Niche marketing is focusing your product or service on a well-defined group of people. Business Plus Baby guest blogger Frances Weir of Big Book Little Book Cardboard Box sells boxes to keep toddlers’ books tidy and easy to reach. She could sell boxes to help people store their DVDs or move house too, but she’s chosen to focus on boxes for children’s books.
Why is a niche is a good idea for a (very!) small business?
You don’t have the time or the money to reach out to a wide range of buyers, so you need your promotional activities to be focused in one place.
‘Niching’ can be scary, though. It’s tempting to try to be all things to all people because you don’t want to lose customers. The trouble with this is that if you don’t know exactly who your customers are, you can’t go to the places they hang out. And you can’t explain to them that you’ve got a fab new widget that will solve a pressing problem of theirs.
You don’t have the time or the money to reach a wide range of buyers.
Having a niche doesn’t mean you have to turn other people away. Lets say a craft shop owner discovered that Frances’ boxes happened to be perfect for storing model-making paint pots and brushes and they wanted to buy twenty to sell in their shop. Frances wouldn’t say “No, my niche is just children’s books so you can’t have them!” In fact, she’d probably be delighted! Your niche is the focus of your promotional efforts rather than a strict rule about who you can sell to.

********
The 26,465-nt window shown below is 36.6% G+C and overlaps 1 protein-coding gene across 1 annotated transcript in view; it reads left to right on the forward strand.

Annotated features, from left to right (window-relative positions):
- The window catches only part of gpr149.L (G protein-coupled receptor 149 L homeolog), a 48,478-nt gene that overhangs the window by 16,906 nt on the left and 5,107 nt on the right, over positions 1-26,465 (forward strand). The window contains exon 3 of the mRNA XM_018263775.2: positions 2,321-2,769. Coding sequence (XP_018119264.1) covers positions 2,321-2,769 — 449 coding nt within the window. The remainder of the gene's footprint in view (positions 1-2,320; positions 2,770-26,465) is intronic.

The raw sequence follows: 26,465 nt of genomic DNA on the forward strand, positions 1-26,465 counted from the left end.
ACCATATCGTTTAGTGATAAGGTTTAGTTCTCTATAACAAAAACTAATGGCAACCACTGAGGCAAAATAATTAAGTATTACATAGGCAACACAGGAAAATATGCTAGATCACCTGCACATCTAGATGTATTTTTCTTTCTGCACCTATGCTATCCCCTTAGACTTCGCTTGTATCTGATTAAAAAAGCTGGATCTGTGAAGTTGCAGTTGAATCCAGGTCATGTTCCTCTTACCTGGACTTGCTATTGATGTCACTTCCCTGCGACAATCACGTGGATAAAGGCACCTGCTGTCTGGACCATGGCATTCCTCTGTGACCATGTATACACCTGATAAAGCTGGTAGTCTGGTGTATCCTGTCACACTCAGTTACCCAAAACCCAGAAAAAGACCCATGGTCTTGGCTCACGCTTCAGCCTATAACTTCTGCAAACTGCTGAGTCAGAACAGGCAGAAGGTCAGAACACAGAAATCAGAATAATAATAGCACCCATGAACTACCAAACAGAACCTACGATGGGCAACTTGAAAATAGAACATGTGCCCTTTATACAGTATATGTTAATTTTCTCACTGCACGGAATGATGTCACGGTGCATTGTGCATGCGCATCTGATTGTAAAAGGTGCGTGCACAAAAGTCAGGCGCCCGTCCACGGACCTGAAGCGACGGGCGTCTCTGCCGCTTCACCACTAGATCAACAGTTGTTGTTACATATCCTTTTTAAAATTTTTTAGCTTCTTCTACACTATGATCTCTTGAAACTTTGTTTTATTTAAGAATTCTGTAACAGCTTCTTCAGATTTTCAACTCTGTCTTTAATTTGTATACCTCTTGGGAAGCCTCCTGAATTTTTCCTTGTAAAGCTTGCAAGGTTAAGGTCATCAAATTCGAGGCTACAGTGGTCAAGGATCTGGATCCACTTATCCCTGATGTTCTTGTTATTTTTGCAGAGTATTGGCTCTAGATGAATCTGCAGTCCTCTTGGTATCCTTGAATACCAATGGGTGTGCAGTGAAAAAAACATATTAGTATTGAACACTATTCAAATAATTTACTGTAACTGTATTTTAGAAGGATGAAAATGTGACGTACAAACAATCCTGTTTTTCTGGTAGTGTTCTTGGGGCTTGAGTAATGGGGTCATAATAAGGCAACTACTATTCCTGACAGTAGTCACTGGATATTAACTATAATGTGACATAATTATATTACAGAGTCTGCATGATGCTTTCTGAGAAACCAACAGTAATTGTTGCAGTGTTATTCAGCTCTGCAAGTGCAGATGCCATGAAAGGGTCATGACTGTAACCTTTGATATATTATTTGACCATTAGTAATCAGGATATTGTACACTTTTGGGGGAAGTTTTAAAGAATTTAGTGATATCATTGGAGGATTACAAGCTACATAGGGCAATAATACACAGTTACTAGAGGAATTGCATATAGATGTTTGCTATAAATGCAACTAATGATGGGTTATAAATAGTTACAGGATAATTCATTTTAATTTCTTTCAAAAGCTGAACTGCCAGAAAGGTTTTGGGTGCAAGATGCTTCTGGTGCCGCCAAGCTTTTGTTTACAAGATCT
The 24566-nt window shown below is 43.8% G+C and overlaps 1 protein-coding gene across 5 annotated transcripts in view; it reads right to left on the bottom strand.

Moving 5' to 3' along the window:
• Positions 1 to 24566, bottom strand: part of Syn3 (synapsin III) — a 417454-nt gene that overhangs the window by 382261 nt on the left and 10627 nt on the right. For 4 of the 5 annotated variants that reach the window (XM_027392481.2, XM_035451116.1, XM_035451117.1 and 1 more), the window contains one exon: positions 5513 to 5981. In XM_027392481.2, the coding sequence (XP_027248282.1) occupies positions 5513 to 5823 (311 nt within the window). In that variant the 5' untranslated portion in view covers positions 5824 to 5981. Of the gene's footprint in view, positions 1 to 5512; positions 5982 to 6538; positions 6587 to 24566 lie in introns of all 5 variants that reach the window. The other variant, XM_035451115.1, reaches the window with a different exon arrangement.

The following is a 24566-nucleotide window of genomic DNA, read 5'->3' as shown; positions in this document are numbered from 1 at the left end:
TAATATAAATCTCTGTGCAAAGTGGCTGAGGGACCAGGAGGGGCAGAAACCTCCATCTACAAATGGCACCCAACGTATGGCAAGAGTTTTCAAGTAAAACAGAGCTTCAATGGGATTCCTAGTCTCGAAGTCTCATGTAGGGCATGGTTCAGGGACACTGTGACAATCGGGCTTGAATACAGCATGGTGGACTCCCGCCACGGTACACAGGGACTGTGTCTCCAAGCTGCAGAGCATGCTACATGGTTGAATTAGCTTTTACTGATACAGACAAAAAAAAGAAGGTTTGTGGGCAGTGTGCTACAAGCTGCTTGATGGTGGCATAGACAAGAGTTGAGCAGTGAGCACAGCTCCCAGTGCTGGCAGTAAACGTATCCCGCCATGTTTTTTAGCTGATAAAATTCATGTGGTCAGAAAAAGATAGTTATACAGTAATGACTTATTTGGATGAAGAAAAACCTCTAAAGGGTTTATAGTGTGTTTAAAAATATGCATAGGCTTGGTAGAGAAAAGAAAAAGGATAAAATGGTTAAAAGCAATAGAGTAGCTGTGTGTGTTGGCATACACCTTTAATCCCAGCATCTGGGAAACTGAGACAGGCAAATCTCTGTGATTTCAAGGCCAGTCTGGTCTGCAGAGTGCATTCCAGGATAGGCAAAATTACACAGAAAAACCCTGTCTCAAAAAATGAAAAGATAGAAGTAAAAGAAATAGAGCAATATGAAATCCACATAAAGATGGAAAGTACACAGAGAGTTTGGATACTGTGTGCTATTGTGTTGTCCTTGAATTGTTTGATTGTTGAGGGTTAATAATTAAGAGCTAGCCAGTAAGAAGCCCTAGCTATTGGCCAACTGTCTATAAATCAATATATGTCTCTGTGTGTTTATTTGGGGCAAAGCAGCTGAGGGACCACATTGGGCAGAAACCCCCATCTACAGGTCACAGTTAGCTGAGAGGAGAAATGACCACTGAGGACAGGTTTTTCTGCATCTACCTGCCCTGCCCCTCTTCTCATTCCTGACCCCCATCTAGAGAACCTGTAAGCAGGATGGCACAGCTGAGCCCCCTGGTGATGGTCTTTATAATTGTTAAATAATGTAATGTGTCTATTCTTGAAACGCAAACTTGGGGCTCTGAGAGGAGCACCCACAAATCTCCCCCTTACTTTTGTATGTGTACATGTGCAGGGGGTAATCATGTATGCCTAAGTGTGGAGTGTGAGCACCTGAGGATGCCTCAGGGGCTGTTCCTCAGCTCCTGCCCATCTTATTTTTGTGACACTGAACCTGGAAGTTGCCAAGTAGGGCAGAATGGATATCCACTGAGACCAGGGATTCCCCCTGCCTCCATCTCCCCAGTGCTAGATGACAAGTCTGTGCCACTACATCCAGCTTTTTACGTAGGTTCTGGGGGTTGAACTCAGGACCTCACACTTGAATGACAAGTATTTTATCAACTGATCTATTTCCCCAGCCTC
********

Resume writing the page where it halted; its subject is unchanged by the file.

Here’s another big advantage: if you’ve got a niche, you can become an expert in your chosen area much faster than you would otherwise. Given the choice, wouldn’t you go to the expert first?
How should I pick my niche?
When I was training to be a coach, most of my tutors told me how important it was to pick a niche. But they didn’t fully explain how to do it, other than to pick one where I had some interest and experience. This is a good place to start, but I was missing something. The trick is to find a group of people that a) already hang out together and b) really want something that you have (or can get for them).
Why? Well it’s a lot easier to find your customers and talk to them as a group if they are already meeting up, reading the same websites or buying the same magazines. Plus it’s easier to sell to them if you have a solution to one of their problems than if you think you’ve got something they might like.
I picked ‘solopreneurs’ as my niche, one-person businesses. I’d been freelance for a few years so I knew the problems this group faced very well – ups and downs in workload and cashflow, being let down by clients, struggling to stay motivated and the Government taking an outrageous amount of tax out of your pay packet (IR35, if you’re interested!). I have always been fascinated by tiny businesses, the type where someone says “Right, I’m sick of being a cog in someone else’s machine, I’m going to do my own thing instead”. So I had both experience and a passion for this niche.